Breaking Up is Hard to Do: Tips for Getting What You Want Before You Break Up at Work
‘Breaking up is Hard to Do’ - the top 40-hits song by Neil Sedaka was huge in the Sixties and Seventies. In 2022, breaking up is back! It’s returned again in what McKinsey & Company is calling “The Great Break up” only this time women are not finding it ‘hard to do”. This time women are breaking up with their companies, not their boyfriends. Most women would prefer not to break up, but according to research, companies are making it more difficult for women to advance than before the pandemic. Women are reporting that they are suffering from belittling microaggressions, such as having their judgment questioned, and assumptions that because they are parenting, they are not working at full capacity. Here are some things for women to think about before deciding to break up with their company....
According to the McKinsey Women in the Workplace 2022 Report, women have taken on the hard job of doing more than ever, including supporting employee well-being and fostering inclusion, but they are not being acknowledged for this additional work. Women also want to work for companies that value flexibility, employee well-being, diversity, equity and inclusion. Women would prefer to continue working in their leadership positions if their organizations would provide the right conditions.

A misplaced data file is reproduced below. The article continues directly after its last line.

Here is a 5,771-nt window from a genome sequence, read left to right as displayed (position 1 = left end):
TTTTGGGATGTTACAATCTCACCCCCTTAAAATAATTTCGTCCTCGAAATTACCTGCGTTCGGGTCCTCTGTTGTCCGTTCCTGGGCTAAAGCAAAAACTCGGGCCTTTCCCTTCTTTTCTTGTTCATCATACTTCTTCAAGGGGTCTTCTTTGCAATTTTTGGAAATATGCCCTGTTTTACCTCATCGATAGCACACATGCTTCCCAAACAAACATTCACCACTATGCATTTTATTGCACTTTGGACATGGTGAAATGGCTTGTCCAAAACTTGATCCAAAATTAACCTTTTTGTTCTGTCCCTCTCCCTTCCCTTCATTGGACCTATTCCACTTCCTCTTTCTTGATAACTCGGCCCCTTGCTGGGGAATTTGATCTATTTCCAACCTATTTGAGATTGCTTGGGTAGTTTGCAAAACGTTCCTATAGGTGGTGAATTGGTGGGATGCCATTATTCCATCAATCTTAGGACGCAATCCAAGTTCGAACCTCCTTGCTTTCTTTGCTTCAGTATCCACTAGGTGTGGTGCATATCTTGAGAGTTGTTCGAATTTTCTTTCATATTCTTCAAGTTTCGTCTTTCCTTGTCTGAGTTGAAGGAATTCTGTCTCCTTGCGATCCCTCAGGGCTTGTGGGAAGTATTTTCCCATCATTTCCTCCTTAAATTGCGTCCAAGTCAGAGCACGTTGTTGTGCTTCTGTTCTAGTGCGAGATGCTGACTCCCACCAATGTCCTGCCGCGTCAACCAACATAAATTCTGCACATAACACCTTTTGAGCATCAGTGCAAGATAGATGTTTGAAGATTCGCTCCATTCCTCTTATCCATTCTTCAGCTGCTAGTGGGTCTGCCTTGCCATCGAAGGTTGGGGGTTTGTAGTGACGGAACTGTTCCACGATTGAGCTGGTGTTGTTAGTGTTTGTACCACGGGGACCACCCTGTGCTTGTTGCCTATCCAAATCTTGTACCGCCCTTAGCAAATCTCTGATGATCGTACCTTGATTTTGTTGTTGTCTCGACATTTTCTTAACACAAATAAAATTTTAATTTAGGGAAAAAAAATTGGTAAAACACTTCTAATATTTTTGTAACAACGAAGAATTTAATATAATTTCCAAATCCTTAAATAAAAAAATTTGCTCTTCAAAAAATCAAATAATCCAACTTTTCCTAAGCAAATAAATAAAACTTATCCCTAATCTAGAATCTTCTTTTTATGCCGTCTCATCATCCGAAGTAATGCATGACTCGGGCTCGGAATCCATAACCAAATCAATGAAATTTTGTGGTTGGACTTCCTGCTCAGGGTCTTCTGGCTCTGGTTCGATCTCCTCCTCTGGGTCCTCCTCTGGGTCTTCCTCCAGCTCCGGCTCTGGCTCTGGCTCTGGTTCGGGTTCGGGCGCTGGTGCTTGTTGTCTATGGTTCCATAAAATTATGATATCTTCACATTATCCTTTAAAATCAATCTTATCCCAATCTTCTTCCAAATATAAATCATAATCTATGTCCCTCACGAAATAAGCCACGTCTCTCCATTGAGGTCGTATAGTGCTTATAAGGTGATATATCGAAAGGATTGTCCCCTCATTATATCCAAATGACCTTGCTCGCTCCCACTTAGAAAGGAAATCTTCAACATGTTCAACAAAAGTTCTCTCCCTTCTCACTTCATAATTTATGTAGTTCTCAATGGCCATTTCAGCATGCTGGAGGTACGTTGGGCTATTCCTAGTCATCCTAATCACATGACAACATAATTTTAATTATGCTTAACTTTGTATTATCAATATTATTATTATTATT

What can companies do to stop the exodus of valuable female employees and leaders?
Companies need to understand this research, do the work of changing their cultures and make sure that this culture shift applies on all levels of the organization.
What can women do before they resort to breaking up?
Here's a few tips for women to try before slamming the door on their current positions. While there’s no 100% guarantee things will change, many women have reported success with these strategies.
Communicate. Let your manager or leader know what you want and need to be productive and happy. Too often women don’t speak up and say what they want and need. Many leaders are reasonable, but if you don’t explain your situation and your work style, they won’t know them. Speak up.
If you work remote or hybrid, schedule in-person meetings with your leader on days they are in the office (ask them) at least 1-2 times each month. Have a deeper conversation about your work including the results you are getting and how you are engaging and supporting your direct reports and peers. Men tend to update each other in an informal way, dropping by a leaders’ office or over a beer after work, in addition to scheduled in office meetings. This gives men a leadership advantage. Women need a different approach as described above.
Attend in-person events selectively. Choose events where you can meet influencers, leaders and possible sponsors. Put your best foot forward speaking with confidence, asking questions about their work and letting them know what you are up to from a positive point of view. Follow-up with a note and a zoom one-to-one chat when you make a valuable connection.
--Leslie Grossman, Founder, Her Circle Leadership